Cover Image: No Man of Woman Born

No Man of Woman Born

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Member Reviews

These are really good retellings with queer protagonists whose adventures and challenges aren't because of their gender. It's a refreshing take on old tales and I really loved the use of neopronouns as well as the content warnings at the beginning of each chapter
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This book at the beginning was completely confusing, but as I pushed through the story began to make more sense and flowed alot easier.
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A great short story collection, but a bit too slow for me. Nevertheless I recommend it as it is nice to read about trans and non-binary characters in fantasy, my favourite genre, and it is great to see the genre shift from the white cis-centre it has  largely focused on in the past decades.
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I cried many times during this book because of how good it felt to read these stories. THESE are the tales about prophecies and magic with gender identity I wish I read when I was younger. I really loved how the main character's gender played into the prophecy for each story. Like, '"no man or woman"? oh good i am neither'. All the little loopholes found in "classic" prophecies. I also really liked how much worldbuilding there were in each of these stories, so many new worlds for my imagination within barely 30 pages? Kudos. And honestly, from the author's not on page one I knew I would love this book. This is why own voices stories and representation in books are important.
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This collection of short stories re-imagines various folk tales (and well known literary constructs like the titular "No Man of Woman Born") in settings where transgender, agender and other non-binary characters have central roles in the narratives.  It's usually fairly obvious how that facet of the characters will play into the narrative, though I don't think that surprising the reader was the main focus in any case.  Ana Mardoll is genderfluid xerself, and pretty open about the fact that xie wrote the stories to give non-cisgender persons some heroes of their own.  Which is something I can heartily support.  I'm also pleased to say that even if they aren't exactly packed with shocking twists, they're well executed.  In particular, I'd like to read more about what happens to Caran, from the story "King's Favour", in the time after that story ends.
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A lot of pretty good short stories, helpful in increasing both knowledge and acceptance when it comes to LGBTQ+ issues, especially relating to gender identity. At the same time, I don't feel like it was taken as far as it could have been, and most of it could work as novels if the author had gone deeper into both plot and characters.
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A quiet fisher mourning the loss of her sister to a cruel dragon. A clever hedge-witch gathering knowledge in a hostile land. A son seeking vengeance for his father's death. A daughter claiming the legacy denied her. A princess laboring under an unbreakable curse. A young resistance fighter questioning everything he's ever known. A little girl willing to battle a dragon for the sake of a wish. These heroes and heroines emerge from adversity into triumph, recognizing they can be more than they ever imagined: chosen ones of destiny.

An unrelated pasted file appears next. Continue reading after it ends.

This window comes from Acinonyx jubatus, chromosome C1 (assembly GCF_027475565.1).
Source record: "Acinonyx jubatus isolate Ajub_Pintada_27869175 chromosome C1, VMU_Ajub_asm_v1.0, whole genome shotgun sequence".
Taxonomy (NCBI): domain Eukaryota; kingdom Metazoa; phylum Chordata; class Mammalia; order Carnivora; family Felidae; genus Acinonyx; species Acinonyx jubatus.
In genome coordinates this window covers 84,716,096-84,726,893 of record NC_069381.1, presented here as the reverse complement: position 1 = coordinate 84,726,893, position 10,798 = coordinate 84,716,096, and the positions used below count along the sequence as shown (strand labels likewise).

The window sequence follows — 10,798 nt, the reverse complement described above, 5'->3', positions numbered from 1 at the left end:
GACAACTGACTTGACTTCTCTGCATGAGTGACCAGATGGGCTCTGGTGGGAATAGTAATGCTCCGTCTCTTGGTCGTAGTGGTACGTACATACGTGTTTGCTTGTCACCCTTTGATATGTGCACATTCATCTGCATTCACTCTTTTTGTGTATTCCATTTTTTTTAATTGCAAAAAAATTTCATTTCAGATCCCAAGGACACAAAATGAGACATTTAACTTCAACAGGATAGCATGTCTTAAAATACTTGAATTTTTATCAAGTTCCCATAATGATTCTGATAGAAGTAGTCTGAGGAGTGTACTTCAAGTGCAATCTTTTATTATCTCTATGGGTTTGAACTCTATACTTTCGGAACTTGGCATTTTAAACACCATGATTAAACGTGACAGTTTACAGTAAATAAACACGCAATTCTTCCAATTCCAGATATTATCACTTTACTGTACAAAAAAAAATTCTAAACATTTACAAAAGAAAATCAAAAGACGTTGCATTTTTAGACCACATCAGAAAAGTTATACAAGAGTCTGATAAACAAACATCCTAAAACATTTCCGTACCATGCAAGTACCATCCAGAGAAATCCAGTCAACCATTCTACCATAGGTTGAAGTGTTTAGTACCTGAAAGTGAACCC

This is all you need to read. I enjoyed this book, the writing and plot were easy to follow and I couldn't guess what was about to happen next and makes me want to read more by this author. 
Give it a try and enjoy the world and story
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It took me a while to get through this book but this was caused by personal matters and my inability to read short stories collections somewhat consistently and has no say on the quality of it. I loved that every story has trigger warnings and pronunciation guides of neopronouns if needed.

★★★★⭐ | Tangled nets 
Good start. I like how it was family-focused and Wren's motivation was xer mother and sister first and the whole unjust system latter. I'm pretty sure it was a retelling of 'The Lottery'? & that Wren's autistic.

★★★★⭐ | King's favour
I think the only thing I didn't like was that the scarce dialogue and listings of herbs made me lose focus every now and then. Other than that I loved the tragic irony the Witch-Queen got herself into and how Caran saved nerself with the simplest magic.

★★★★⭐ | His Father's Son
Trans boy getting revenge on the bastard who killed his family. Cool society concept with many mothers and I think remarrying? Or the concept of marriage as a couple which is currently rising a child together? 
A bit deus ex machina but still satisfying.

★★★★,5 | Daughter of Kings
Never say no to a nice trip to an evil magic forest. Cool things may happen.
King Arthur's Excalibur retelling with a bi, trans woman. Also, men are such useless rulers in this one. 

★★★★⭐ | Early to rise
Genderfluid sleeping beauty retelling! When you spend your life getting yourself ready for the influence of prophecy but then nothing goes as planned you need to be really clever to get yourself and your kingdom out of the trouble.
Also, I'm pretty sure that MC is ace.

★★★★,5 | No Man of Woman Born
Why the prophecy that "no man of woman born can't kill you" doesn't make you invincible? a. there's a lot of people who are not men, and b. not every person to give birth to another person is a woman. 
A story about exploring one's gender in the light of prophecy. Do I feel like my assigned gender does not fit me because I want to fit the prophecy or am I trying to fulfill the prophecy to have an excuse to explore my gender identity? Is there a point at which I should have a definite answer? Will this answer change the more I learn?

★★★★⭐ | The Wish-Giver
A badass little girl battling a dragon to get her gender recognised. Just imagine a tiny girl facing a big ass dragon and tell me you don't want to know how THAT plays out.
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This book is an interesting new experience - almost like relearning how to read, and definitely learning what should be new norms. I enjoyed the main characters being transgender or nonbinary because this created scenarios where familiar fairy tale gender-related tropes gets turned on its head.  I won't deny that the new pronouns tripped me up quite a bit because it's the unfamiliar words that jump off the page first. The guides at the beginning of each story were helpful in telling us what to expect. I really hope to see this kind of inclusion becoming more common. We all need this.